True cost of Christmas food shopping revealed by Zero Waste Scotland

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67 million meals will go to waste in Scotland this December and 84% of households will have leftover food from Christmas Day, according to Zero Waste Scotland.

Festive favourites including turkey (56%), roast potatoes (34%) and Brussels sprouts (30%) are most likely to go uneaten.

Iain Gulland, Chief Executive of Zero Waste Scotland, said: “As a nation, we will waste thousands of tonnes of food this festive season, a lot of which is avoidable. To put this into context, over £11.5 million pounds of meat and poultry alone will be thrown away throughout December.

“Everyone really wants to enjoy Christmas Day, however no one likes throwing away money or good food.

“Taking simple steps, like resisting the urge to overbuy and using a shopping list to avoid doubling up on ingredients, are easy ways we can all reduce food waste and do our bit to tackle climate change.”

A YouGov survey, commissioned by the not-for-profit environmental organisation, reveals that as many as a million Scots who celebrate Christmas leave it until the last minute, with 21% saying they or someone in their household buys food the week of Christmas and 43% saying they buy it on the third week of December.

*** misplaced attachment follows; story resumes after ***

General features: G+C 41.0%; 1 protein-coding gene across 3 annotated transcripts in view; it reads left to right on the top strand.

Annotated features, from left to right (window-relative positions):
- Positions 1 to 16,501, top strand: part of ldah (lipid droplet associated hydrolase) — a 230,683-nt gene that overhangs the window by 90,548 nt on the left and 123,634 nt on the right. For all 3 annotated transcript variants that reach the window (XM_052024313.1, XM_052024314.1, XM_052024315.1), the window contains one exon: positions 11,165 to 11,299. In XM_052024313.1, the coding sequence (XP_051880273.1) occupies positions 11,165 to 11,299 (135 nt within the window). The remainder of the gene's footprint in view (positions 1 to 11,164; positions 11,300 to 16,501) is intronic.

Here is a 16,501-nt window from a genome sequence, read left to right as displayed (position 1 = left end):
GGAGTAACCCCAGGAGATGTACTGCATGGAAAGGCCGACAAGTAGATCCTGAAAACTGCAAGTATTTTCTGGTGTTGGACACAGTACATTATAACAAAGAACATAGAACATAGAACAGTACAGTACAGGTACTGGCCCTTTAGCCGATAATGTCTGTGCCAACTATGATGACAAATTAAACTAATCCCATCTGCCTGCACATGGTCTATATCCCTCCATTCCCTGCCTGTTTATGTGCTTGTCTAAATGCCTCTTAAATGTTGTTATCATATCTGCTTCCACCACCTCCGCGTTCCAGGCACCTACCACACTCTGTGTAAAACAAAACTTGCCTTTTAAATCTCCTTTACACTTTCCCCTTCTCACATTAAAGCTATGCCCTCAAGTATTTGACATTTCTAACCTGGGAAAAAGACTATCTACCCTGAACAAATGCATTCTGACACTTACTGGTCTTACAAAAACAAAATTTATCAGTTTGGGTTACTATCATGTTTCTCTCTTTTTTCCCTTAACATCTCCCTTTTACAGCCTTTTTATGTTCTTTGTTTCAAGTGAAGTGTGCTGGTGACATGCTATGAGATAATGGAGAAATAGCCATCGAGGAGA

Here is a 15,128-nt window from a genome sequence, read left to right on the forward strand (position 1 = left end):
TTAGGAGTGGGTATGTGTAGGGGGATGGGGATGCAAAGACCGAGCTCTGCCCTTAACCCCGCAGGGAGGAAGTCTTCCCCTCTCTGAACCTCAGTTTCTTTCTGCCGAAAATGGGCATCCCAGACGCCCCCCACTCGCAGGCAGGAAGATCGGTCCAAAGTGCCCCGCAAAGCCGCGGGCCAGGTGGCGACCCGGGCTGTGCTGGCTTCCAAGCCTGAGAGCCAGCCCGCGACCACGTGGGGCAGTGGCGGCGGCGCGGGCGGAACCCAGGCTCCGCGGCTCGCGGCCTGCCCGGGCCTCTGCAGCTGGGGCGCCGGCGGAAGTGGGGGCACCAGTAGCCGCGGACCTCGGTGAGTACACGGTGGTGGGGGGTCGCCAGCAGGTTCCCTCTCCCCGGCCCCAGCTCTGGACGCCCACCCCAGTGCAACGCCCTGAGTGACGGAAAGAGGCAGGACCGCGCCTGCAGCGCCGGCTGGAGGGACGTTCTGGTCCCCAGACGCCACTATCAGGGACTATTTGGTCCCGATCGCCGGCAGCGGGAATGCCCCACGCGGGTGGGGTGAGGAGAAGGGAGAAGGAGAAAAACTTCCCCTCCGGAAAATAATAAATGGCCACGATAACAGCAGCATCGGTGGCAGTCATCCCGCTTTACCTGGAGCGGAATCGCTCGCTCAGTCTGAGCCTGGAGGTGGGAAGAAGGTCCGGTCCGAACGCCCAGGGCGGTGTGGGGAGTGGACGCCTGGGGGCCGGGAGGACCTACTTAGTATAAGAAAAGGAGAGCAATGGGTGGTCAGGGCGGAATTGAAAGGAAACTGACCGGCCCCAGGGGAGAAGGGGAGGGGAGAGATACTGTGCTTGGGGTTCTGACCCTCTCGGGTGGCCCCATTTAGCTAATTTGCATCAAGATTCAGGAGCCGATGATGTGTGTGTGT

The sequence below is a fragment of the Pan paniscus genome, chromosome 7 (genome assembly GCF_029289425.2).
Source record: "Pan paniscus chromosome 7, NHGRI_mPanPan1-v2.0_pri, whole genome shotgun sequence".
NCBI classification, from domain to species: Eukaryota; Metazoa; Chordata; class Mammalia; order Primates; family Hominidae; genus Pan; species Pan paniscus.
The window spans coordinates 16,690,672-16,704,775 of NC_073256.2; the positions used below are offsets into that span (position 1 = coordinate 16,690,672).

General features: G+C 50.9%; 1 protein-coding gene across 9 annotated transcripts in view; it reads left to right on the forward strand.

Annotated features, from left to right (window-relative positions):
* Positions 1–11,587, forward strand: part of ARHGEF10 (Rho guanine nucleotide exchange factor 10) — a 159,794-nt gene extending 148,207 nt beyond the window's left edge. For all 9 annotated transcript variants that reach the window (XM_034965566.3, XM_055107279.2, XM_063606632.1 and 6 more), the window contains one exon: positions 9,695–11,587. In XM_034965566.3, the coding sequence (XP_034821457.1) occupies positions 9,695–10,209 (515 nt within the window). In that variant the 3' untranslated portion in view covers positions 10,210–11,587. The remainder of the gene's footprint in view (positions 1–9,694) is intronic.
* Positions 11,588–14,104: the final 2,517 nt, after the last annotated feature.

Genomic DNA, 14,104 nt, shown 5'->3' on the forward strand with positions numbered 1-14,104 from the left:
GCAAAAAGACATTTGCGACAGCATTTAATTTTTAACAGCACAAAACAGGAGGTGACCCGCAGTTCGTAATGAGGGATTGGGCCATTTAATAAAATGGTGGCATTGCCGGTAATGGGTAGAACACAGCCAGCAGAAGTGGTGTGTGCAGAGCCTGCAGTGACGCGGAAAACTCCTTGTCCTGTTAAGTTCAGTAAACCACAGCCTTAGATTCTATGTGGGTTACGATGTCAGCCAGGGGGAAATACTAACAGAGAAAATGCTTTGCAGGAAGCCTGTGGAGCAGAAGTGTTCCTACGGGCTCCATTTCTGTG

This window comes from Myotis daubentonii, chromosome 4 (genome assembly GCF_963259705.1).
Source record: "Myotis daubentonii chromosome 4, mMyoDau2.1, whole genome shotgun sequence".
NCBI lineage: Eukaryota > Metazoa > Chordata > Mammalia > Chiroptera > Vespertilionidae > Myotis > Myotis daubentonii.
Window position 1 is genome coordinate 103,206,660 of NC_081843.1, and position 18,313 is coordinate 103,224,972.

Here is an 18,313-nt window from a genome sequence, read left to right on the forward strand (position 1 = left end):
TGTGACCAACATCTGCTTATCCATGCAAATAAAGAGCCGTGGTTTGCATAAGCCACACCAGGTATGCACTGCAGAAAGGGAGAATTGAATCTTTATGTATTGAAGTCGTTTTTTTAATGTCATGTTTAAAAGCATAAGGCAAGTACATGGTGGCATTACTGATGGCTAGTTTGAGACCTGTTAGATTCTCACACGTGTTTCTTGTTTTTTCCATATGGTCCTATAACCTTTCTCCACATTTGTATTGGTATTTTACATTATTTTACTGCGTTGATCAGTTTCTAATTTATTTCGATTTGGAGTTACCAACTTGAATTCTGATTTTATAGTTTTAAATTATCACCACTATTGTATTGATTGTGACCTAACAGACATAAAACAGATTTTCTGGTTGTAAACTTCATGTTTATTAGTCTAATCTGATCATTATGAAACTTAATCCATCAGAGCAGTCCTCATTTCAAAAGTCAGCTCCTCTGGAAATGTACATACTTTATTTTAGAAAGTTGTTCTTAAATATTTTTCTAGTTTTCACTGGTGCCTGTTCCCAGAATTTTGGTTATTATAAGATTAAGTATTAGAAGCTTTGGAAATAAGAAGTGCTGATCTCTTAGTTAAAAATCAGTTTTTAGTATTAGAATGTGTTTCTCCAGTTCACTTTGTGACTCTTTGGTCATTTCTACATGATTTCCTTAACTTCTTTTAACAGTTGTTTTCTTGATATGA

More than a third (35%) don’t do any planning before hitting the shops to buy their Christmas meal.

In contrast, 1 in 5 (20%) say their festive food planning begins in November or earlier.

Overall, a quarter admitted to feeling worried or stressed when shopping for food for Christmas Day (3% and 22% retrospectively).

Food waste is a significant contributor to the global climate crisis and the true cost to the planet of Scotland’s wasted food more than doubles when emissions from growing, processing and cooking it are taken into account.

If wasted food is then sent to landfill the environmental impact are even worse as this emits methane, one of the most damaging greenhouse gases.